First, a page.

- Harmony seeks to bridge the interoperability gap currently found in the global blockchain network.
- Creating a solid technological foundation is primordial to successful decentralization.
- Blockchain applications need to mimic existing software but run blockchain under the hood.
The ideal assumption is that blockchains are a database that immutably stores data without the possibility of altering any data entry.
Yet, blockchains are programmed and governed by a set of encoding rules, making them a unique line of code. Thus, current development methodologies target blockchain agnosticism as a workaround of bridging together insular separated blockchains.
Composing A Layer Foundation
Regularly, blockchains are open-source, enabling developers to fork a stable network and build it as their own. If this were the general consensus, the entire network would be a string of copycats with similar flaws and advantages.
Li Jiang 蒋犁, Harmony’s COO, emphasized that their protocol is focused on “building more and more value” for developers to join their ecosystem.
In his exclusive interview with DailyCoin’s CEO, Martynas Kasiulis, Li Jiang highlighted that the company intends to focus on bridging all ecosystems together. Thus, Harmony’s blockchain concept aligns vertically with existing technology.
With more industries and users accessing blockchain technology, Harmony aims to partake in forming the foundational layer for the interoperable era. Li notes:
"We really believe that we can tie together ecosystems and partners together with our infrastructure layer, and so we are pushing as hard as possible to keep building that."
Development takes into consideration the exponential growth from a million to 3 million DeFi users today to possibly another 1 billion users coming and using blockchain, and the proposed infrastructure “can play a role in bridging to the next billion users.”
Engineering A Decentralized Protocol.
Blockchain and cryptocurrency, according to Li, are in an “overall technology adoption cycle,” where network flaws are still allowed as the community and technology continue to mature.
Currently, Harmony is building a protocol that provides a two-second transaction finality and also close to 0 fees today, less than 1 penny to do any transaction. Considering the amount of data and service Harmony will account for, the protocol aims to engineer a self-sustainable network. As Li notes,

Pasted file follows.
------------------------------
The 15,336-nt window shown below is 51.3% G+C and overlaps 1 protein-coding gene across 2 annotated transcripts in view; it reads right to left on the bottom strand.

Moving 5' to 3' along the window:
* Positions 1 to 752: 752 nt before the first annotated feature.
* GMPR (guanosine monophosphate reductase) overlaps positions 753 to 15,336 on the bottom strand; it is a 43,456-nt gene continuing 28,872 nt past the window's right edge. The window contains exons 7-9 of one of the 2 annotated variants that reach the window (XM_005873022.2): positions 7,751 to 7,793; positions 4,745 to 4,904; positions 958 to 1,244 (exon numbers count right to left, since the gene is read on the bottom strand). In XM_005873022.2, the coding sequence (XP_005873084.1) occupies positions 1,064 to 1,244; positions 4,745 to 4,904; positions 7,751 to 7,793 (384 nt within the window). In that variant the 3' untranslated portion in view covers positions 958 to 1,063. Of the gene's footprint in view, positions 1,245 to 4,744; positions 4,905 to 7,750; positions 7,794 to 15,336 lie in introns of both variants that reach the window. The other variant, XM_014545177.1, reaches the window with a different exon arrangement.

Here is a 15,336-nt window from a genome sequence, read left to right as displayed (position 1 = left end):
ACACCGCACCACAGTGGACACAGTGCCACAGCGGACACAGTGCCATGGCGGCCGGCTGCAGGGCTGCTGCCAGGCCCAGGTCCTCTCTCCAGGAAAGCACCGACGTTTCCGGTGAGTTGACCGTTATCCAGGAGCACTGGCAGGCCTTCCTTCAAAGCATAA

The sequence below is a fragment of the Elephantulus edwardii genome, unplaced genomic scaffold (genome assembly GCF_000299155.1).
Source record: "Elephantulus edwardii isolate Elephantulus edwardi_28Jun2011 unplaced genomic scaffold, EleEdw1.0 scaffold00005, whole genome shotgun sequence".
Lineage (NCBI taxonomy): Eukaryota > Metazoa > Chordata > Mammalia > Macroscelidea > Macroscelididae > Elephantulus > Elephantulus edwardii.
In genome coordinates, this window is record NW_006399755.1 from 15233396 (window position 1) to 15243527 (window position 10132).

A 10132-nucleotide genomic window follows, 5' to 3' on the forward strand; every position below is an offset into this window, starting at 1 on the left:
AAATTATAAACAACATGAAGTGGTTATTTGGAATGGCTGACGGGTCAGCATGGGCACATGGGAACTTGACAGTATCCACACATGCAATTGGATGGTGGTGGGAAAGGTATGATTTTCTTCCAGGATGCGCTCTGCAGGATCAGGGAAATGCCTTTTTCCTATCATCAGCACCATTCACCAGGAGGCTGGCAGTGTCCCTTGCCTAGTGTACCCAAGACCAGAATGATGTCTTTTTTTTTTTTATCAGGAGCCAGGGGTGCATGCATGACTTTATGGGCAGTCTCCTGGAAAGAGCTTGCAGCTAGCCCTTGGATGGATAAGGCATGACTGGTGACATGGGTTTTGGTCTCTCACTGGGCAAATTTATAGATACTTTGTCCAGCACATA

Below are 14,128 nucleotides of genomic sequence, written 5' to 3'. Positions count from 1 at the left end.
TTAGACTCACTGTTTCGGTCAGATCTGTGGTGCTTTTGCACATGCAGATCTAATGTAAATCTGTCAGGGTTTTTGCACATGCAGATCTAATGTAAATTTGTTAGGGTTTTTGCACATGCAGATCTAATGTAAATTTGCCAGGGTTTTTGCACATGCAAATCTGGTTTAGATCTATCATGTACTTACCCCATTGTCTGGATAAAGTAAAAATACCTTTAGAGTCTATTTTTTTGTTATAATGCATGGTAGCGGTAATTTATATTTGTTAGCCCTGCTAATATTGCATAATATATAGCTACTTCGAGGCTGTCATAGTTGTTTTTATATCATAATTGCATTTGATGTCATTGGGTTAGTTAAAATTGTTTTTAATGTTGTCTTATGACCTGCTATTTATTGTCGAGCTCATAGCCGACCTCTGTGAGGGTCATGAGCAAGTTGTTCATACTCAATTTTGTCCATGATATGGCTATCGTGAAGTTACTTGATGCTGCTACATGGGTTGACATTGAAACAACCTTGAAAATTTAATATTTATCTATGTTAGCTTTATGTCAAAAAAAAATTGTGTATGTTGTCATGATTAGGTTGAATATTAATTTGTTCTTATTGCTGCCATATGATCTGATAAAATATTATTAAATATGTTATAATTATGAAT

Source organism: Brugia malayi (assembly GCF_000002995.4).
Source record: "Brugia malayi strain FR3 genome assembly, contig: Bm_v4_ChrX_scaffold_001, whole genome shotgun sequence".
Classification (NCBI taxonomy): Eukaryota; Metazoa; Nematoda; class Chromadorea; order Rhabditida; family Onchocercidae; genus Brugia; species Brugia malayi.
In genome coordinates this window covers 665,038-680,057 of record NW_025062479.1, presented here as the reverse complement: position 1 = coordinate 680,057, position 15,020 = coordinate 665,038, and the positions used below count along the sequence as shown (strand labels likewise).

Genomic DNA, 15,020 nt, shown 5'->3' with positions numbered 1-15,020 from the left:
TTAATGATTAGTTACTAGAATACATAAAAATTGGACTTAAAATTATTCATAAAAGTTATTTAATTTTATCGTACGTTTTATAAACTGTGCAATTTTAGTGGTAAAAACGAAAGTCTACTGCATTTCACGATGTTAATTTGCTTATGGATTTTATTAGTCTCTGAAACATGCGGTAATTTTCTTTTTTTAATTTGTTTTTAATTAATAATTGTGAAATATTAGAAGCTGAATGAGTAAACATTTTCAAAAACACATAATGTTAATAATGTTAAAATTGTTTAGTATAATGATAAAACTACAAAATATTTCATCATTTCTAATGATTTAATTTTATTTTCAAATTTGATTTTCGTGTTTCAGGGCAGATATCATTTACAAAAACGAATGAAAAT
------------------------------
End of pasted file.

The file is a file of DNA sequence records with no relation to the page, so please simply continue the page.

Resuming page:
"We want to have one thousand nodes or more on the network. We truly believe in having that level of decentralization."
Furthermore, a high level of decentralization aids the exponential growth of the space, specifically DeFi and other financial crypto byproducts.
In Li’s view, their imminent development phase targets “multichain liquidity aggregation” as it is a higher-order problem for the entire blockchain industry.
Still, the protocol composition and foundation will support determining the outcome of their resolution. In short, scalability, security, and decentralization assist a “vibrant validated ecosystem” fulfilling all network requirements.
Building Network Trust Through Decentralization
Technological complexity might demotivate people to consider blockchain as a possible alternative. Mimicking the “end-to-end experience for the user” catalyzes how easily a technology is adopted.
Users distrust the unknown, and with digital wallets being the “gateway for everyone,” they still don’t reflect centralized software. Additionally, passwords, seeds, and other high elements of security seem too complicated.
Li emphasizes that creating a more user-friendly front end will help increase blockchain user adoption.
“A one-time password, so something to Google Authenticator with six or eight characters will enable the next wave of people to come in.”
In that regard, engineering an interoperable network to facilitate a high user influx is not solely dependent on the foundational layers or sustaining decentralization. Instead, UX and conformity to current visual standards also play a part in engineering a robust network.
On The Flipside
- As each blockchain will want to develop their own interoperable version, networks will drift further apart from each other.
- Users are not highly concerned about their privacy and their tech, but rather concerned about the ease of use.
- Oracle networks are currently outpacing ecosystem interoperability efforts.